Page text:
(This is a bit of a follow-up to the previous post Underwater Basket Case 101. Comments and other thoughts kept rolling out and making me think.)
What people think of me---of me and my children---matters to me. I am aware of, and concerned with, public opinion.
It comes from good intentions, you understand. Caring what others think is a good goal, and is the basis for respect and consideration. I just never learned healthy boundaries for it. So as I entered adulthood, I tried to find a happier medium. It's been a struggle.
Public feedback is a mixed bag, and very confusing. I'm not really clear what people's expectations are, or how I am supposed to respond to them. It doesn't come naturally to me---determining how much opinion and expectation ought to matter in a healthy way---so I have to consider it. I'm probably too conservative, expecting high need and harsh judgment. It's what I learned from and experienced.
Therefore, out in public, I tend to assume that people do not like my children, do not want them around, and will become highly annoyed and critical if they "misbehave" (read: act like normal). I like to think that other parents will understand---and sometimes they do---but other times, they might very well be my harshest critics.
I discussed this in detail in my last post, and also went on to wonder whether there really is a mommy war, or if it is the tail wagging the dog.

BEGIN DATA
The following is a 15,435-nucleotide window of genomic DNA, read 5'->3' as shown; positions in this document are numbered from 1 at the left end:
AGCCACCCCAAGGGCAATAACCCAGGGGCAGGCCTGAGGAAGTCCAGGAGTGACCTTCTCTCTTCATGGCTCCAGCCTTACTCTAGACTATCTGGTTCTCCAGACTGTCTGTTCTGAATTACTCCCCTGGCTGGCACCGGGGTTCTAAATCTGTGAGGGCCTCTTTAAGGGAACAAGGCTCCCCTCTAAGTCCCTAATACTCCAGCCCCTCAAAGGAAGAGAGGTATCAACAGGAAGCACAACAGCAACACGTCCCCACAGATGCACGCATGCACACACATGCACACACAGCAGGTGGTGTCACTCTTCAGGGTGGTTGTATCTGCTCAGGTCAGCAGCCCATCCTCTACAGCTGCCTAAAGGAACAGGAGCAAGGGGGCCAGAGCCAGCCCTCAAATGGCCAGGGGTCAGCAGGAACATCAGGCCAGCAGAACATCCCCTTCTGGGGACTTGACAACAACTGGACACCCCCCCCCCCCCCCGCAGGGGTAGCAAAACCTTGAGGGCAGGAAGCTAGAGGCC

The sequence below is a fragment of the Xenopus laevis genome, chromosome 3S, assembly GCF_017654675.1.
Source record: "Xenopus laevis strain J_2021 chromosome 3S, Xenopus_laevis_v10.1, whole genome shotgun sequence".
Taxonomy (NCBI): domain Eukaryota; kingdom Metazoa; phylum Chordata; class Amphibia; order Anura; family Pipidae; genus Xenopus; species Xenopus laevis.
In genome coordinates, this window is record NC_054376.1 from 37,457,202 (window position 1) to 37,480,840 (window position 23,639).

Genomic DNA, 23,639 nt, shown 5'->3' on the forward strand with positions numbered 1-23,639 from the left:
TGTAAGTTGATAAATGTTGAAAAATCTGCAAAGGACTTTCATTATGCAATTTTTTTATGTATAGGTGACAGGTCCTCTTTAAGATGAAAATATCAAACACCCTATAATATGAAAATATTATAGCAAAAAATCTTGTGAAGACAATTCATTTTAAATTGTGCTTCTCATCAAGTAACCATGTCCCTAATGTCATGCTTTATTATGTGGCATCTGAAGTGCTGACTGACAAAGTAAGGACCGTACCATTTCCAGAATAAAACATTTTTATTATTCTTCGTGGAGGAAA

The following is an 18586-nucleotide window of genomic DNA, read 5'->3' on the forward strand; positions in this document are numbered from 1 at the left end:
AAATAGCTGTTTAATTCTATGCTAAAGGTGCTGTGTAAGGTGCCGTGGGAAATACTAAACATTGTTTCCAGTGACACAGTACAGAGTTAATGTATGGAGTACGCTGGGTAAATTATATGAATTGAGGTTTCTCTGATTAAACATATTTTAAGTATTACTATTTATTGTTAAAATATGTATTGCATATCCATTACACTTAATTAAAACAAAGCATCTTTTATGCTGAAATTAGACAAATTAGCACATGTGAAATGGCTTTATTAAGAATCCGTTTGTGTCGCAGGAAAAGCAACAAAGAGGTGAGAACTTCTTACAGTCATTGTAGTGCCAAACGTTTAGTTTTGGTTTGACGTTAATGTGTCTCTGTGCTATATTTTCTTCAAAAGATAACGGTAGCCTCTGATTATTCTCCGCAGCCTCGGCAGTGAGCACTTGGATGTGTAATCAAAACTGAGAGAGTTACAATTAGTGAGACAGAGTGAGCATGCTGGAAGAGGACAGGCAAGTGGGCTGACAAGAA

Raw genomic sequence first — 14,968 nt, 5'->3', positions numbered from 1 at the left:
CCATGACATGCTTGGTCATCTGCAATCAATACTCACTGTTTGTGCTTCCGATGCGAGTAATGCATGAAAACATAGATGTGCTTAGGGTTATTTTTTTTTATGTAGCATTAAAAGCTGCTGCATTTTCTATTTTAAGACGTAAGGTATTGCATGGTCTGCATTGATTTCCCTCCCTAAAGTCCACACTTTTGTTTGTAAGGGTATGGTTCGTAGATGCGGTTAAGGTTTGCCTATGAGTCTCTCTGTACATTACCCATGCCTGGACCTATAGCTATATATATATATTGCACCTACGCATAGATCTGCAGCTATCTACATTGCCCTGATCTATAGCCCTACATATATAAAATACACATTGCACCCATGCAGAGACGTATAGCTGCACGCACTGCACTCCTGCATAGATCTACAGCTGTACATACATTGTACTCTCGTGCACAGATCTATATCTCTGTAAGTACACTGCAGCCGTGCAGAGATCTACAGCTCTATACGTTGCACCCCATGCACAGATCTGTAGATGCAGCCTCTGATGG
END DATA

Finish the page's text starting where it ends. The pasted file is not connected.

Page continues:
Media stories certainly add fuel to the fire of my concern about public judgment.
Is the public really paying that much attention to me?
One of my favorite bookmarked bloggers, Beck (Frog and Toad are Still Friends) recently wrote about the type of parents she and her husband are, and described our mindset pretty well, in her post Attached.
We aim to positively discipline our children so they know okay ways to behave, with their spirits intact.
Additionally, her post and the comments to it, as well as her follow-up post World of Danger, confirmed for me that other people do pay attention to my kids.
My concern, though, is that my awareness of this might be a hyper-awareness, and may be out of perspective.
Am I sacrificing my children on the altar of public perception? Setting them up to care a little too much what others think?
How I feel: I am on my children in public like white on rice. Nothing slips past me and I am constantly on guard, working to keep them in line. A collie herding sheep.